Tempo run refers to a “comfortably hard” pace that you can maintain for a longer period of time. It is different than race pace, however. A tempo run (also known as an anaerobic threshold or lactate-threshold run) is a pace about 25 to 30 seconds per mile slower than your current 5K race pace.  Basically, when you run, your muscles build up lactic acid, a metabolic byproduct that causes them to fatigue. The intention of a tempo run is to increase your threshold so that your muscles don’t fatigue as fast. This allows you to keep running longer.

Sprints

Sprint workouts mean to run shorter distances at a faster than normal pace with multiple repeats during the workout. Sprint training is essential if you want to increase your speed. It builds strength and power so that you can run faster. Even if you’re a long distance runner, sprinting is beneficial. Sprints actually help you run longer. They condition your body to be able to handle the distance without fatiguing as quickly.

Interval

Interval training runs are a mixture of low-moderate and high-intensity runs. It incorporates shorter periods of fast, hard runs where you put in more effort, followed by longer periods of jogging or walking. Interval training means that you will alternate between the two. For instance, you’ll run high intensity for one minute, followed by jogging for two minutes, one minute hard, two minutes easy (for a specified amount of time). Pro tip: the intense interval is key and you really need to push yourself to deliver the benefits, which include improving your running efficiency and your ability to maintain higher speeds for longer. It also burns a lot of calories very quickly.

Now that you’ve learned about 9 types of runs to do it’s time to get after it! Don’t feel like you have to train alone. Read about four reasons why you should have a training partner. The more the merrier. Plus, y’all will hold each other accountable and celebrate your training accomplishments along the way to the start line!

2020 Ascension Seton Austin Marathon Registration Opens June 1st

2020 Austin Marathon prepares for runners from around the world

Registration for the 2020 Ascension Seton Austin Marathon presented by Under Armour® officially opens Saturday, June 1st. The 29th Austin Marathon will take place on Sunday, February 16, 2020, in Austin, Texas. Earlier this year, Austin’s premier running event featured more than 16,000 participants from all 50 states and 38 countries. Planning for 2020 began months ago so participants can chase their PR, meet their goals, and celebrate at the three-block-long finish line festival in front of the Texas State Capitol on February 16, 2020.

“We’re proud to share the City of Austin with participants from all over the world and provide them with an experience that lives with them forever,” said Stacy Keese, co-owner of High Five Events. “Vigorous planning has been underway since the final participant crossed the finish line and we can’t wait to share the 2020 Ascension Seton Austin Marathon with the world!”

2020 Austin Marathon perks

Those who register before the first price increase on Monday, June 10th, will receive a free customized nameplate for their finisher medal. Finishers of the Austin Marathon will receive a custom Under Armour long sleeve finisher’s shirt. On course, participants will enjoy 22 fully stocked aid stations, two fuel zones, thousands of cheering spectators, and live music. When runners cross the finish line, they can celebrate at a three-block-long party that will feature the Under Armour recovery zone, a beer garden, local food trucks, Jumbotrons displaying FloTrack’s live coverage, and hours of live music.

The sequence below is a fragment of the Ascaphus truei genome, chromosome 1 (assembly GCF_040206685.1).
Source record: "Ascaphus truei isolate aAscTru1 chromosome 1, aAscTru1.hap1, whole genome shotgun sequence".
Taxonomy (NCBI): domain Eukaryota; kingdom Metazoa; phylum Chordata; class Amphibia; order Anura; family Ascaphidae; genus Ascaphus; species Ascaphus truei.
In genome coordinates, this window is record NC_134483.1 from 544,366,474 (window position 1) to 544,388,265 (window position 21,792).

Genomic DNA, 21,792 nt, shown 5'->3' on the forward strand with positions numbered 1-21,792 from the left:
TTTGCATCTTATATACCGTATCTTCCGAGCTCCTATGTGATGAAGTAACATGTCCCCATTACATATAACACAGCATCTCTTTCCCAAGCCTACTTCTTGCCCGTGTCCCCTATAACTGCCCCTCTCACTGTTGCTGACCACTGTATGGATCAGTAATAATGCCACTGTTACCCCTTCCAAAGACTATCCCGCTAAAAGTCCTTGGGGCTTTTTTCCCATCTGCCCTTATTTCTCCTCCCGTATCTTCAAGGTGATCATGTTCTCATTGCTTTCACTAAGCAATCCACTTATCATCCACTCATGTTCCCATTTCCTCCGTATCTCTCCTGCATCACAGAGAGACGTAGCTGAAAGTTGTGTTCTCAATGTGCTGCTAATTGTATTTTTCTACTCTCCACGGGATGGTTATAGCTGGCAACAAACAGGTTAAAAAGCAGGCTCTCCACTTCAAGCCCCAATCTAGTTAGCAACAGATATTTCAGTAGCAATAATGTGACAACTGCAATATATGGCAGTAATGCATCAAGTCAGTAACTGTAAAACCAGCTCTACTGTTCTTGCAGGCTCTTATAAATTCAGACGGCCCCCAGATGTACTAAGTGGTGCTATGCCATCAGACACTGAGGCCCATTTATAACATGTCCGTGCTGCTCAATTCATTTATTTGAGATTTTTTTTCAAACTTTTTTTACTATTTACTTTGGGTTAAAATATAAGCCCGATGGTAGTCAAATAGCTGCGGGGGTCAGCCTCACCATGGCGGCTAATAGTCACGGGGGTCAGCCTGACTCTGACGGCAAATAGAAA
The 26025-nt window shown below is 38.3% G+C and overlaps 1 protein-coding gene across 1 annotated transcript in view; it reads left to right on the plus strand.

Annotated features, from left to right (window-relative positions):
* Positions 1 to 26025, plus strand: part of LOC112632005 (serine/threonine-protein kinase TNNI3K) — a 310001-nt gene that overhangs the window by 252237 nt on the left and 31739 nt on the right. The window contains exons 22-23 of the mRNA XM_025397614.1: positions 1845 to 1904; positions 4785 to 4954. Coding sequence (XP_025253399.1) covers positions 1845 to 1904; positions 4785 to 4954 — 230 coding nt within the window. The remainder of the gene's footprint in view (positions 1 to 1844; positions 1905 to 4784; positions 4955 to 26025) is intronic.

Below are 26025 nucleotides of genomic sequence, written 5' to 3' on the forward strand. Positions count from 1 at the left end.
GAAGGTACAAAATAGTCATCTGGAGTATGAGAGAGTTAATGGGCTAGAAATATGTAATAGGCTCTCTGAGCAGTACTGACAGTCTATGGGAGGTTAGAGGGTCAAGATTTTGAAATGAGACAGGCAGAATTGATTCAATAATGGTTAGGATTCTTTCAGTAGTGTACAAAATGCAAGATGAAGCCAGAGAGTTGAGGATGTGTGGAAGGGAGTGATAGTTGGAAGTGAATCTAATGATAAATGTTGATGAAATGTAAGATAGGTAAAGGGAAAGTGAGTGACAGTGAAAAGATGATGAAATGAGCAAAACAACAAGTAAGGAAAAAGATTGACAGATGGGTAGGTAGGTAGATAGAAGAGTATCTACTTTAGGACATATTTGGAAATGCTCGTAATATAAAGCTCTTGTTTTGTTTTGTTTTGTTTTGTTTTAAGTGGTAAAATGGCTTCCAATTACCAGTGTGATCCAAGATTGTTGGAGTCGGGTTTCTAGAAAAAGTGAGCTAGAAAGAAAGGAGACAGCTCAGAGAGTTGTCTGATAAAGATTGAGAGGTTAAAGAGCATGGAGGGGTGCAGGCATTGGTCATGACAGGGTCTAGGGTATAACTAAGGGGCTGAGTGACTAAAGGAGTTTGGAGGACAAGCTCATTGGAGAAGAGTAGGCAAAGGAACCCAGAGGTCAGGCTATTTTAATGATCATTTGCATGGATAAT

Giving back

Austin Gives Miles aims to surpass the $1,187,000 raised for 36 Central Texas nonprofits in 2019. A search is underway to replace Lance Armstrong as Charity Chaser and carry his momentum into 2020. The Charity Chaser will begin the marathon as the final participant and earn money for every marathoner they pass. For the fourth year in a row, AGM was the recipient of a generous matching grant from The Moody Foundation.

Elites

The Austin Marathon Elite Athlete Program will return for 2020. The application process will open during the summer. Joey Whelan (2:17:03) successfully defended his title as Austin Marathon champion. Heather Lieberg (2:42:27) claimed the female crown as the Austin Marathon female champion. Both athletes easily hit the Olympic Marathon Trials B standard. James Ngandu (1:04:32) and Caroline Rotich (1:13:24) were the male and female half marathon champions. All the action was streamed live through the Austin Marathon’s continued partnership with FloTrack.

The Austin Marathon will celebrate its 29th year running in the capital of Texas on February 16, 2020. Austin’s flagship running event annually attracts runners from all 50 states and 30+ countries around the world. Having start and finish locations just a few blocks apart, being within walking distance of many downtown hotels and restaurants, and finishing in front of the picturesque Texas State Capitol makes the Austin Marathon the perfect running weekend destination.

The initial pricing structure follows: Austin Marathon ($109), Austin Half Marathon ($89), Austin Marathon 5K benefitting Paramount Theatre ($39). Participants can register for any distance and the Austin Marathon VIP Experience beginning June 1st.